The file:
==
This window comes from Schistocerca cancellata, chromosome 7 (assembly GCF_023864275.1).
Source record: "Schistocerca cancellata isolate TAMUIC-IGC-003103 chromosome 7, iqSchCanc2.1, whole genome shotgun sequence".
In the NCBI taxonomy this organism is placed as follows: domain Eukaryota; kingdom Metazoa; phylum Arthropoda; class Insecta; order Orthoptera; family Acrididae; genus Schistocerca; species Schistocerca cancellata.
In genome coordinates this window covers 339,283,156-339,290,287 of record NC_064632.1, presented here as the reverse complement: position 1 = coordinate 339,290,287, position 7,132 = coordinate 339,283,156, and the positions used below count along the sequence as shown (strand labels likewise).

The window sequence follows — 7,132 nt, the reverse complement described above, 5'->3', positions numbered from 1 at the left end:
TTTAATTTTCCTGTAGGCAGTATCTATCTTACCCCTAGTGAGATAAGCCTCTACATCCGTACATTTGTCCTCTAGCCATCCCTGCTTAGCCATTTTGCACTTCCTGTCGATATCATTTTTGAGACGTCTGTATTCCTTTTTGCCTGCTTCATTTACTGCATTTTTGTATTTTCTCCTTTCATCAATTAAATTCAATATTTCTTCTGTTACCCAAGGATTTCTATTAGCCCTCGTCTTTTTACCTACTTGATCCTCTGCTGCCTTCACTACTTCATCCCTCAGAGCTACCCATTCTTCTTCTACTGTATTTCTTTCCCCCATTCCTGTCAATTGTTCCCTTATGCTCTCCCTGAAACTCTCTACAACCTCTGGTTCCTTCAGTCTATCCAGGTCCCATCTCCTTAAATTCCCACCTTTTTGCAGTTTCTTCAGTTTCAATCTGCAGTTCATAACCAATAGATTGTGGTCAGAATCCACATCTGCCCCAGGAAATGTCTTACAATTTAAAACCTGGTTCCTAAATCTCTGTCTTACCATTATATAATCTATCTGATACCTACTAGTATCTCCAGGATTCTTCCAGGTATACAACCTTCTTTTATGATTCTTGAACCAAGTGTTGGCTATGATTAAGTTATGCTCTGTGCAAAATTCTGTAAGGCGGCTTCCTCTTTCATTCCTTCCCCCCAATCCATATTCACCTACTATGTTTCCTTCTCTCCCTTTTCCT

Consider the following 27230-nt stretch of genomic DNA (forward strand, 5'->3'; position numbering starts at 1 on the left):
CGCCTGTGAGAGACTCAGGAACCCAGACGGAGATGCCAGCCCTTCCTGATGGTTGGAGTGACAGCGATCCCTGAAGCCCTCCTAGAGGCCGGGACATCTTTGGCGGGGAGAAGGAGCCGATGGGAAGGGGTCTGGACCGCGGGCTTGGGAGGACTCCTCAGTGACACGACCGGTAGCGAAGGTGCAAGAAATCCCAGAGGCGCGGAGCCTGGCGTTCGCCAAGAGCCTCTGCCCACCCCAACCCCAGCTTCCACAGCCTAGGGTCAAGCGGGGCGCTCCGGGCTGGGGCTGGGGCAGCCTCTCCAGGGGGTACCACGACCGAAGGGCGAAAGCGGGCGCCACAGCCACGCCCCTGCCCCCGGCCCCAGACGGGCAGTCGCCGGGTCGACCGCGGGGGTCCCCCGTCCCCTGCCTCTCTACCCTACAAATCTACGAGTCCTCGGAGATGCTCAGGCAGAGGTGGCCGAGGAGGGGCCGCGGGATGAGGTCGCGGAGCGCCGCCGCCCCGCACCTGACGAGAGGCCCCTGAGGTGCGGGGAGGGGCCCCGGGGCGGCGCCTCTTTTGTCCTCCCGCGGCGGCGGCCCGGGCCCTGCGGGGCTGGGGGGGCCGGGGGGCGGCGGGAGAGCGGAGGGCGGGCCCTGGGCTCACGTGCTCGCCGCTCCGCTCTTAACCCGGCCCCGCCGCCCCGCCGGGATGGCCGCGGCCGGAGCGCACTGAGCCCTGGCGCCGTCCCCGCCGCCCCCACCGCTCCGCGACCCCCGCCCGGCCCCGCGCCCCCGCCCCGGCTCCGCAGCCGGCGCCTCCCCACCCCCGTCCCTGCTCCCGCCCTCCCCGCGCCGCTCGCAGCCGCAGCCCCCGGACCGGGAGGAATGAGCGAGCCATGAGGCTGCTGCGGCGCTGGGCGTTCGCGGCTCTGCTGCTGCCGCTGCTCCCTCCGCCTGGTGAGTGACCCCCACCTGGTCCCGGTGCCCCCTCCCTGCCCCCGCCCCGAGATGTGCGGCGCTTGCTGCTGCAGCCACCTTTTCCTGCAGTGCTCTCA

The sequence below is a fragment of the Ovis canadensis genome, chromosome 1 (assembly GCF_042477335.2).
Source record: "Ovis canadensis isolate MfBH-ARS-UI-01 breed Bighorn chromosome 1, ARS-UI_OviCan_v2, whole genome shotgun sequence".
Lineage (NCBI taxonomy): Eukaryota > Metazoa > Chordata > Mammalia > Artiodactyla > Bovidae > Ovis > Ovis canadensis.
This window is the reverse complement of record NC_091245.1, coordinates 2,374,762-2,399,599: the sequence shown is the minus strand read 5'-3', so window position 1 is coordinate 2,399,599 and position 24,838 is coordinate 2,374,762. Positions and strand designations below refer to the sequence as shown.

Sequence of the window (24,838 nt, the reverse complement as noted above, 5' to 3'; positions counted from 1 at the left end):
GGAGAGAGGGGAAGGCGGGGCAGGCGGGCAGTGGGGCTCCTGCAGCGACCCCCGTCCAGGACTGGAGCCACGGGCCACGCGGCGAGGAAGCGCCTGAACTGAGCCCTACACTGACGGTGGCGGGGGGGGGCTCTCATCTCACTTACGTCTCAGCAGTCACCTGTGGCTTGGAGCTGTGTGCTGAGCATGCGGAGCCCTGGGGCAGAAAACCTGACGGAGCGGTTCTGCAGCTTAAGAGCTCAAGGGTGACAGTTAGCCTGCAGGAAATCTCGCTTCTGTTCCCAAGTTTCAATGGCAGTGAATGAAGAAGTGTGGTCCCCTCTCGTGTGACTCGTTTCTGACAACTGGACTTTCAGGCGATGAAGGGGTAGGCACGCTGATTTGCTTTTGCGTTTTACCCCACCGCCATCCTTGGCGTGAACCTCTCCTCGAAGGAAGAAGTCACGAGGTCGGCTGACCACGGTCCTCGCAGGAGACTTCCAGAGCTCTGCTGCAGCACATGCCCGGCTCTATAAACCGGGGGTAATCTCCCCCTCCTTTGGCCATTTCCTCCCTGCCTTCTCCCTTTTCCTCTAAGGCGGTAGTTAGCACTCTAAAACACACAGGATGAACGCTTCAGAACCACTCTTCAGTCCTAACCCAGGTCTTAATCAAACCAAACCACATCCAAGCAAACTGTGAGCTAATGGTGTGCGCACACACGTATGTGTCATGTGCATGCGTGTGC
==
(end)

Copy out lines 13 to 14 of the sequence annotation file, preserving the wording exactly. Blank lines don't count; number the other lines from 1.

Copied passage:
Sequence of the window (24,838 nt, the reverse complement as noted above, 5' to 3'; positions counted from 1 at the left end):
GGAGAGAGGGGAAGGCGGGGCAGGCGGGCAGTGGGGCTCCTGCAGCGACCCCCGTCCAGGACTGGAGCCACGGGCCACGCGGCGAGGAAGCGCCTGAACTGAGCCCTACACTGACGGTGGCGGGGGGGGGCTCTCATCTCACTTACGTCTCAGCAGTCACCTGTGGCTTGGAGCTGTGTGCTGAGCATGCGGAGCCCTGGGGCAGAAAACCTGACGGAGCGGTTCTGCAGCTTAAGAGCTCAAGGGTGACAGTTAGCCTGCAGGAAATCTCGCTTCTGTTCCCAAGTTTCAATGGCAGTGAATGAAGAAGTGTGGTCCCCTCTCGTGTGACTCGTTTCTGACAACTGGACTTTCAGGCGATGAAGGGGTAGGCACGCTGATTTGCTTTTGCGTTTTACCCCACCGCCATCCTTGGCGTGAACCTCTCCTCGAAGGAAGAAGTCACGAGGTCGGCTGACCACGGTCCTCGCAGGAGACTTCCAGAGCTCTGCTGCAGCACATGCCCGGCTCTATAAACCGGGGGTAATCTCCCCCTCCTTTGGCCATTTCCTCCCTGCCTTCTCCCTTTTCCTCTAAGGCGGTAGTTAGCACTCTAAAACACACAGGATGAACGCTTCAGAACCACTCTTCAGTCCTAACCCAGGTCTTAATCAAACCAAACCACATCCAAGCAAACTGTGAGCTAATGGTGTGCGCACACACGTATGTGTCATGTGCATGCGTGTGC